Ode to the Introvert

by Jennifer Haynie @JenniferHaynie1

In November, I was in a training class that hones skills related to leadership in the workplace. This included a heavy dose of the psychological traits that can make working with multiple personalities both challenging and rewarding.

One of the first things we did was to take the MBTI® to determine our types. It came as no surprise to me when I typed out as someone who is introverted. All that means is that I derive my energy from being on my own. For instance, that week, after a long week at a conference and then in training, I was more than ready to have a down night.

During the second round of classes, we discussed coaching someone into better performance. One of my colleagues had a great question. She asked, “Why is it that introverts are always expected to come up to the level of extroverts while extroverts are never asked to tone things down?”

As you can imagine, that question generated a ton of discussion. In the end, we had no good answer except for “I don’t know.”

That made me think. Who are introverts? I’m not talking about specific people. I’m talking about where we show up in life. Here’s a short list of who we introverts are and aren’t. Introverts:

  1. Can eat lunch by themselves and read a book without it seeming like a great tragedy.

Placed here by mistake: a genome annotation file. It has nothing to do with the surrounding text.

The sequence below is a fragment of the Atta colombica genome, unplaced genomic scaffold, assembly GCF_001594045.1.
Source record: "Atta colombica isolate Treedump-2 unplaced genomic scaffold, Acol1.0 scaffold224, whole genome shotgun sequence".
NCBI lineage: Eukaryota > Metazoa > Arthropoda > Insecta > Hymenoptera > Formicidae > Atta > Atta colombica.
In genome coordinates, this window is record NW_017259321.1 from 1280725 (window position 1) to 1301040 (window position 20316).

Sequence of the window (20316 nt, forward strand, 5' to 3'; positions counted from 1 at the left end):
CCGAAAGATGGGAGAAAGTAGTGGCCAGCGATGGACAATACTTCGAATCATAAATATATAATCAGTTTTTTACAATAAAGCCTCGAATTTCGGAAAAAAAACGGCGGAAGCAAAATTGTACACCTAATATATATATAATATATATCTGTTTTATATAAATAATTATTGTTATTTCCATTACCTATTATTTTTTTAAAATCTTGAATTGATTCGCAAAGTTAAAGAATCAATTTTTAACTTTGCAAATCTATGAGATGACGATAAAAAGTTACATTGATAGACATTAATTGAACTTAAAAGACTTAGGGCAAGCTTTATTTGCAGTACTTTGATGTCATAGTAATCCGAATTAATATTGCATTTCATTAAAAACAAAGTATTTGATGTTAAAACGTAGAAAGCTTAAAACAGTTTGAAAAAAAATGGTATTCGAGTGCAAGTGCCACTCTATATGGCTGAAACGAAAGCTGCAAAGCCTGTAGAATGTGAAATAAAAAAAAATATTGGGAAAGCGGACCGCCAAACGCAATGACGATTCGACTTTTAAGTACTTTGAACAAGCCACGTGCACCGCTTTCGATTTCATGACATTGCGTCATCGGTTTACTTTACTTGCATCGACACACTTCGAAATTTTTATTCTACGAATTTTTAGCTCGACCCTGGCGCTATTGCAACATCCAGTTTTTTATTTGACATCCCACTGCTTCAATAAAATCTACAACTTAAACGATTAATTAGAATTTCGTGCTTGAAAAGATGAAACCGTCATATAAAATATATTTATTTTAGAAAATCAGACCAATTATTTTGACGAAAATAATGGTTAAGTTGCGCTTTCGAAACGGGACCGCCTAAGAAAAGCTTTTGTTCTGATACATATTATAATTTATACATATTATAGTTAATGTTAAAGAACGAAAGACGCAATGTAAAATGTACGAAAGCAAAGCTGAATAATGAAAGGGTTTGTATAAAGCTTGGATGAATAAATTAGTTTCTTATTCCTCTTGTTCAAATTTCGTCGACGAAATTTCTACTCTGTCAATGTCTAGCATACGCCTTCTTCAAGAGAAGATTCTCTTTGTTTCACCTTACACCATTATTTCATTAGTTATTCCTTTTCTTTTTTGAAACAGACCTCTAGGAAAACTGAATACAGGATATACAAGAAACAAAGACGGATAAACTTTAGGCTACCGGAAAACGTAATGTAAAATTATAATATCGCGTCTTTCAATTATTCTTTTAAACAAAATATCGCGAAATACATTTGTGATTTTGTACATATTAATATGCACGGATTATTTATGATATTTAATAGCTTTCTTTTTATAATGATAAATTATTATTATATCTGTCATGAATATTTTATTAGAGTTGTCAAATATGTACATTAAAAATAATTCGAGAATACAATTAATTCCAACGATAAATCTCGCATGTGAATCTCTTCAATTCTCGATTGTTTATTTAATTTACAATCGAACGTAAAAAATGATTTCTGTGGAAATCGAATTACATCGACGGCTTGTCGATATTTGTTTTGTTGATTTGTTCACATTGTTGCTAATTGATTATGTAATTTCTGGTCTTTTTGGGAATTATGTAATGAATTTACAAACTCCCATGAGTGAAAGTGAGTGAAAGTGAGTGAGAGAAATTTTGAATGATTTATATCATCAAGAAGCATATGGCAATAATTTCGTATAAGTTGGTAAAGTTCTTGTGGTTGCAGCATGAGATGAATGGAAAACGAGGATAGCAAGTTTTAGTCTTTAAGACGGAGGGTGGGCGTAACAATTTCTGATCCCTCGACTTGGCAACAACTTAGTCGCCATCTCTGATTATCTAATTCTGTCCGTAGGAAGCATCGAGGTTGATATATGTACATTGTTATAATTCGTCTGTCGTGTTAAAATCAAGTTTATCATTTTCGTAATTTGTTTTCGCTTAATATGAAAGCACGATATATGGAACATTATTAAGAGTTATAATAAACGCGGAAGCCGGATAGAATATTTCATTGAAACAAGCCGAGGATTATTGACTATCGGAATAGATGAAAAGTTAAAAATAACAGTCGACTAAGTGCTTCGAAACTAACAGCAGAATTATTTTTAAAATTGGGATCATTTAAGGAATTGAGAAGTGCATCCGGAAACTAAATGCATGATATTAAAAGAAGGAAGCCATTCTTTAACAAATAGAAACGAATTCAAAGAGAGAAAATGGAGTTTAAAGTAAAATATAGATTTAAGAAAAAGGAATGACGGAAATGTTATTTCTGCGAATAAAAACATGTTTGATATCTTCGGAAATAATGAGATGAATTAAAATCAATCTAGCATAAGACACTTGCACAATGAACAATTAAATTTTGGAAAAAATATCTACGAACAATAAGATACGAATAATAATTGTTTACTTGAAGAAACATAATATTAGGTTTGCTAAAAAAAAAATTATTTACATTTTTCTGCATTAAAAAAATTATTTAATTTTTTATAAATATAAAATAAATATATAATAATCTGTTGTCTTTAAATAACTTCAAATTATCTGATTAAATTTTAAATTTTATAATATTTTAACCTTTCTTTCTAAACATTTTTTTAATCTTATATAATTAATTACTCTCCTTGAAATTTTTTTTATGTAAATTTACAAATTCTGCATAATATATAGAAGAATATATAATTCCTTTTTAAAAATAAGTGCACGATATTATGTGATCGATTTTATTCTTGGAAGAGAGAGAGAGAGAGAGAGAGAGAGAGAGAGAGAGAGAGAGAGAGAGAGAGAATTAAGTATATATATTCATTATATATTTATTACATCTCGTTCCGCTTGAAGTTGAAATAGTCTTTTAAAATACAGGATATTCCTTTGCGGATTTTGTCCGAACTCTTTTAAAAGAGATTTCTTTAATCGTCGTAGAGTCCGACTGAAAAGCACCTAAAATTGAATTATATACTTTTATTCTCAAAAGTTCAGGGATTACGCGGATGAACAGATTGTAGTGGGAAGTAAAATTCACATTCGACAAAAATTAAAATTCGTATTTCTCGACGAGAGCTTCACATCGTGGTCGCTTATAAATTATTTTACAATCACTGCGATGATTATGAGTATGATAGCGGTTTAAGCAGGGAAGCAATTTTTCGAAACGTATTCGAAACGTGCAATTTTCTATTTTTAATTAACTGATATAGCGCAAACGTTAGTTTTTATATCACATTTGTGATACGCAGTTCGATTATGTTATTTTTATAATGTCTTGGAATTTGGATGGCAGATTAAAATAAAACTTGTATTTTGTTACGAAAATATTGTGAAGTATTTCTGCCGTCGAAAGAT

2. Have nothing to say. We just like to think things through before speaking.
  3. Can and do speak in public on a regular basis.
  4. Aren’t cold and uncaring. We care. Deeply. We just show it differently.
  5. Lead at all levels of management in government and the private sector. We can lead with the best of them.
  6. Aren’t necessarily shy and withdrawn. We derive our energy within and may simply seem quieter.
  7. Have hobbies and interests across the spectrum.
  8. Won’t roll over and agree with everything that’s said. We do have a backbone and have learned to use it. See #2 above.
  9. Can bring calmness to a situation when needed. See #2 above.
  10. Can be noisy with our friends, who may be fewer in number but with whom we have deeper relationships.

Face it. Extroverts and introverts need each other to make this world function. Extroverts need introverts to help them slow down and consider things carefully. Introverts need extroverts to push them forward when they may seem stuck.

Let’s remember that God made us who we are as unique beings in His image. And that brings dignity to everyone, no matter where we derive our energy.

Extroverts and introverts need each other to make this world function. #authenticity #encouragement Click To Tweet

Question: Depending on whether you’re extroverted or introverted, what has been your biggest challenge in dealing with the opposite?

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    The Conversation

  1. Steve Bostrom says:

    Jennifer – Hello from MT – have you ever read “Quiet” – a book about introverts that came out – I think in 2012 – and there is a Ted Talk. Worthwhile!

    • Jennifer Haynie says:

      Yes! I love that book. I read it over the Holidays, went out, and bought copies to share with people. It’s probably one of the most enlightening books I’ve read, and it shows that extroversion and introversion go way beyond simply where we derive our energy.